We Shouldn’t Condone Domestic Violence from Anyone

All too often we hear about domestic violence, and when a photo is shown of the perpetrator, it often depicts a person who we believe looks like a person who would inflict violence on a person. The photo shows a man (typically) who looks dirty and is wearing a “wife beater t-shirt.” I often wonder if that sends the wrong message.  It’s like warning small children to be leery of “Stranger Danger.”  More children are hurt by actual family members than Stranger Danger. If you really want to protect your children, you need to tell them that no one, even family members, coaches, school teachers and the clergy they come into contact with are someone that they should trust unequivocally.

Domestic violence is a lot like that.  You are more likely to be abused by someone you know and love, than by a complete stranger.  Family is who you need to be careful around.

I read an article today about the NFL jump starting a campaign that lets people know that they are not condoning domestic violence.  The article goes on to say that the people we should be most afraid of in this area is actually the police.  The article said,

            “In families of police officers, domestic violence is two-to-four times more likely than in the general population — from stalking and harassment to sexual assault and even homicide. As the National Center for Women and Policing notes, two studies have found   that at least 40% of police officer families experience domestic violence, in contrast to 10% of families in the general population.”

It’s an interesting read.  The National Center For Women and Policing posts statistics for police brutality.  One of the more interesting parts of the article addresses how victims abused by police officers have a “unique vulnerability.”  Domestic violence is always a terrible crime, but victims of a police officer are particularly vulnerable because the officer who is abusing them has a gun, knows the location of the battered women’s shelters, and knows how to manipulate the system to avoid reprimand.  In some cases, how to shift the blame to the victim.  When the victim calls the police, they also know that the person handling the call is someone they know, and could be a colleague or friend of the abuser.  Victims of police family violence typically fear that the responding officers will side with their abuser and fail to properly investigate or document the crime.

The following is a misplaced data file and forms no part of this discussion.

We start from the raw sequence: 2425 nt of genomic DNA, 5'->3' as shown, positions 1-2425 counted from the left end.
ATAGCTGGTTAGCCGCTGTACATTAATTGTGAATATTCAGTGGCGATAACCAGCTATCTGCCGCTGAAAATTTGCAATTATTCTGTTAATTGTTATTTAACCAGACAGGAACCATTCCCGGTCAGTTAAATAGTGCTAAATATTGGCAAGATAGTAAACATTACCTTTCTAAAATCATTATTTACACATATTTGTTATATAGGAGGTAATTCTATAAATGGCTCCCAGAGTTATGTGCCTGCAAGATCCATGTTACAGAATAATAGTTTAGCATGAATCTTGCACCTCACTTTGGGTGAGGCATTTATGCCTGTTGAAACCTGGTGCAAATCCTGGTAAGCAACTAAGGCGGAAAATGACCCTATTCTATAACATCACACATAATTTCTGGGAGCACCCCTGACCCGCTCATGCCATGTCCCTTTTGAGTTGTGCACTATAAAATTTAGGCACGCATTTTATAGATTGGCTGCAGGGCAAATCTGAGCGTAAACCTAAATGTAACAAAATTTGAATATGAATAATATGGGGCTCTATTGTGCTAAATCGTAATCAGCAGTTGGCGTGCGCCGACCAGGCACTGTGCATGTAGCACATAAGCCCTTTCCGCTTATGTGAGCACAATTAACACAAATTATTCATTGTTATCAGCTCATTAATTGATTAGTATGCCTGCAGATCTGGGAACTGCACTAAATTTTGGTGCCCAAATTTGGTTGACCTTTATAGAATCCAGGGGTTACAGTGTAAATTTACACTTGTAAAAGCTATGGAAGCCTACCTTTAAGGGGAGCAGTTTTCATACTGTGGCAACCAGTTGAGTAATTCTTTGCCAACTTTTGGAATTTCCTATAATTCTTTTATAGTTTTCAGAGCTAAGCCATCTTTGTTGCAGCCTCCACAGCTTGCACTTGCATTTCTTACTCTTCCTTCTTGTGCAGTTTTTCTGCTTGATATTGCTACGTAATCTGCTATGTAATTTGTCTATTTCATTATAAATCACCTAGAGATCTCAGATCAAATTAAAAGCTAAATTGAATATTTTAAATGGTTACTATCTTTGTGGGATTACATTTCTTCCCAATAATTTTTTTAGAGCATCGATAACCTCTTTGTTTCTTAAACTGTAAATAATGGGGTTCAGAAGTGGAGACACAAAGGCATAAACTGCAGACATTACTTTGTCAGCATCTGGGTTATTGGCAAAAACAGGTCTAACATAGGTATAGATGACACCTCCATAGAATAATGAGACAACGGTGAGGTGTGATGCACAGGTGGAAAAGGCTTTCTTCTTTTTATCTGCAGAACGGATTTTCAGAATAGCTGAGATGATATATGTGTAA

We as a society shouldn’t be condoning domestic violence by anyone.  It shouldn’t matter that the abuser is famous, or is a professional athlete, or is a police officer.  It’s wrong.  Perhaps there should be more photos in the paper of the police officers inflicting domestic violence.  Of the politician, of the dentist, of the regular person you see all the time.  Not just a person in a white wife-beater shirt who lives in an undesirable part of town.  Domestic violence is everyone and done by people from all wakes of life.  I think it’s a disservice to people to depict only one type of person and make this problem seem so isolated.  We need to make the perpetrators accountable, and not just the ones who look like a beater.  No one should be getting a pass.  If left up to me, perpetrators who manipulate the system to avoid detection should be punished more severely.

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